Since it was a 20 foot dive, there was no deco, though we did stop to play with the fishies in the basin.  We surfaced and then had the semi-daunting task of getting out. Rob wanted to try climbing the rocks.  So he did that, without much trouble, and then deposited his gear on the dive platform and came back to assist me.  Since he made the rock climbing look easy, I decided to go that route.  He held onto my manifold at some critical moment, and then gave me a hand up at the end.  It wasn't too hard though and certainly less scary than the ladder since you have solid rock beneath you at every moment :). Then we started the slow process of gear retrieval. After a quick break on the dive platform, I walked my rig back to the car. Rob carried two stages to the car, and then I negotiated a deal wherein he would carry my two stages and I would carry his rig.  I think I totally scored on that deal, though I did sort of wish Kevin was there to snicker at Rob while I walked his gear to the car. After the gear was cleaned up, we went for a swim.  Best swimming hole ever. The jump in was terrifying (worse than jumping in with gear) but once I was in the water it was great!  The water is super clear and the scenery is very nice, with trees all around.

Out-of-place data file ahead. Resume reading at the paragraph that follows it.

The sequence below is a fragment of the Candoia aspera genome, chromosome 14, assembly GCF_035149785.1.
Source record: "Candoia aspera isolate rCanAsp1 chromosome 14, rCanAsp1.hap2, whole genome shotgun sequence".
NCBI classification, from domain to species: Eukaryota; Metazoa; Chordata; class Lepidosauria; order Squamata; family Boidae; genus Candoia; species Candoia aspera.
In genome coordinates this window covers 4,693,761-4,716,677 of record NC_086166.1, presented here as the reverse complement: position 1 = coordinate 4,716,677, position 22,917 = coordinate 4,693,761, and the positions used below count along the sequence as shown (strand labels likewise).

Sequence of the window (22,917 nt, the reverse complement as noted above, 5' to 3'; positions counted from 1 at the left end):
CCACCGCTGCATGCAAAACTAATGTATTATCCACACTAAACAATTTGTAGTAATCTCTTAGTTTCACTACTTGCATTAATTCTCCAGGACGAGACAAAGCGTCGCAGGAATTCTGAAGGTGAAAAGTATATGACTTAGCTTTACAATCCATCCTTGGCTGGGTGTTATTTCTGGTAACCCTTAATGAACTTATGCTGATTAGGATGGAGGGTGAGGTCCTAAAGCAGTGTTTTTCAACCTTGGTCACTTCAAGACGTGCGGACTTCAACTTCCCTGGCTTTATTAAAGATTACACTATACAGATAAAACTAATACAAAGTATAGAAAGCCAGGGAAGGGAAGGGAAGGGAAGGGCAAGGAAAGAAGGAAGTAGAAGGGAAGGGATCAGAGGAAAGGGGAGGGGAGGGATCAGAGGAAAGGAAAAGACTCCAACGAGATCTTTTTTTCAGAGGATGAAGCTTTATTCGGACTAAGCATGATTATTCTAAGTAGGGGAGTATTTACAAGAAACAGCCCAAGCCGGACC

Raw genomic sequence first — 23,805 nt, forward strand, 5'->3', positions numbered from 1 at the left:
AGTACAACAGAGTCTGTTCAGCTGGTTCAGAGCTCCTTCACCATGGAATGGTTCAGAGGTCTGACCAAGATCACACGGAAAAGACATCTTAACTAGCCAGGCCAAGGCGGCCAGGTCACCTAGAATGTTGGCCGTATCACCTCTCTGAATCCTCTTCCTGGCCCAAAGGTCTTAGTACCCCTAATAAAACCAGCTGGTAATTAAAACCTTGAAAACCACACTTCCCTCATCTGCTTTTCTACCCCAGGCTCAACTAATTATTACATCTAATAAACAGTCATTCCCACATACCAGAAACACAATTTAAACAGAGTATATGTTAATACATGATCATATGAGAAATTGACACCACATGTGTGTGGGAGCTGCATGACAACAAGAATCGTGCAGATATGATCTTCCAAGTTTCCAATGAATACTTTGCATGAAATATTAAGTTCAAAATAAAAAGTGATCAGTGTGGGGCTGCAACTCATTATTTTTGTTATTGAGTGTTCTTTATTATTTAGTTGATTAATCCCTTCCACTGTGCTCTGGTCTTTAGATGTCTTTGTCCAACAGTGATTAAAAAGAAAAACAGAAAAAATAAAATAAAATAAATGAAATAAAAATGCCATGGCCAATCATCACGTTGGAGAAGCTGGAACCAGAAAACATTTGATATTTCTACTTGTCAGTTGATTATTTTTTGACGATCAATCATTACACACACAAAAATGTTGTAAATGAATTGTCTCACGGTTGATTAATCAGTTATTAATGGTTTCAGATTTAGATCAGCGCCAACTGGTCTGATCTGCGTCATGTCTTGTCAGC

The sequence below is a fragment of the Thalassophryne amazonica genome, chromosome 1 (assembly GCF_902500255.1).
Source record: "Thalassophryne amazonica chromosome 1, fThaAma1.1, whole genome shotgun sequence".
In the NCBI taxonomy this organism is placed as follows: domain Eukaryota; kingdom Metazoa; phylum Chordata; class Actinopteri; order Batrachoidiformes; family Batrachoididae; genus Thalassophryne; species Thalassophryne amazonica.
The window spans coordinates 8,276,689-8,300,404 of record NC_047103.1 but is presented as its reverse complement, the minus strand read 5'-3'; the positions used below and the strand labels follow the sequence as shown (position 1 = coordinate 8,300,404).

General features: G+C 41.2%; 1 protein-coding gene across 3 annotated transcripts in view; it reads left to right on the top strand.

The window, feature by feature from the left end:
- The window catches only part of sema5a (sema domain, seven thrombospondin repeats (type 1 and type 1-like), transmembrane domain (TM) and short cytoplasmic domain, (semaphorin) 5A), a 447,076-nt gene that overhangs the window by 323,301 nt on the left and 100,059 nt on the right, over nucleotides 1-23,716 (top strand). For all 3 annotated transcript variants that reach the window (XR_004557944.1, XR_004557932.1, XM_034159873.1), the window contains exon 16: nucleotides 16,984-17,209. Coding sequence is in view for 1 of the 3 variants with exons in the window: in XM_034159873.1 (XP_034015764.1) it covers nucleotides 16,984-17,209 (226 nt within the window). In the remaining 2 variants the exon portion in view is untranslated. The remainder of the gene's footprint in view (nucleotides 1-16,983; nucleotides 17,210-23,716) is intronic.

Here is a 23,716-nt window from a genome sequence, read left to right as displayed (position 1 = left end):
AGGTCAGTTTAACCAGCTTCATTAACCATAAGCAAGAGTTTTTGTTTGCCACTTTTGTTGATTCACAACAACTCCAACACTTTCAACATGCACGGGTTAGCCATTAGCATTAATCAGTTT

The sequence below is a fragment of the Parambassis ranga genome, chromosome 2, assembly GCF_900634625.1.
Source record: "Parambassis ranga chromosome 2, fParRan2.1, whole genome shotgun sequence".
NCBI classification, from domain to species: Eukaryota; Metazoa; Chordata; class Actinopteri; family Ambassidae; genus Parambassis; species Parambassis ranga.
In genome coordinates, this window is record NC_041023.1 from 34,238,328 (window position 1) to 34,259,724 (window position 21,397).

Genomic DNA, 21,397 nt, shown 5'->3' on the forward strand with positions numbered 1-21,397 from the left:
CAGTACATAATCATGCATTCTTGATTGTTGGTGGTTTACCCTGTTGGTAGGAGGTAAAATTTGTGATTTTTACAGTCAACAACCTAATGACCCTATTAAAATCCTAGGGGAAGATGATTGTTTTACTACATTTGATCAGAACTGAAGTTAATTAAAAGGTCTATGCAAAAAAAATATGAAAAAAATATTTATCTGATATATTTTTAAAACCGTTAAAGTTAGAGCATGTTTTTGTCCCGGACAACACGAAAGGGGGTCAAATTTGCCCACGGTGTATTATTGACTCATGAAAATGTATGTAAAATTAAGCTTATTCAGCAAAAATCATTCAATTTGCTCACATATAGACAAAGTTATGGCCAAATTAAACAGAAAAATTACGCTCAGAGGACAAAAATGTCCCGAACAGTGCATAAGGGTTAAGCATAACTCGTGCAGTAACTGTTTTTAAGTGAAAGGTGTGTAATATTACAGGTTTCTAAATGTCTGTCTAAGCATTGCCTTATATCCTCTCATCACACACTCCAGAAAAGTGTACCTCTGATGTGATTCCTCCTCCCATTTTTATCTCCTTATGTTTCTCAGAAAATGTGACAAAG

Here, kitty kitty
We finally got out of there and headed to Tulum for lunch.  The empanada place was closed so we wandered for a but and randomly picked a place, Sabor Infinyto, which seemed like it was touristy but in fact was not at all.  The menu was in Spanish only, and our waiter spoke no English.  But the arrachera was really tasty!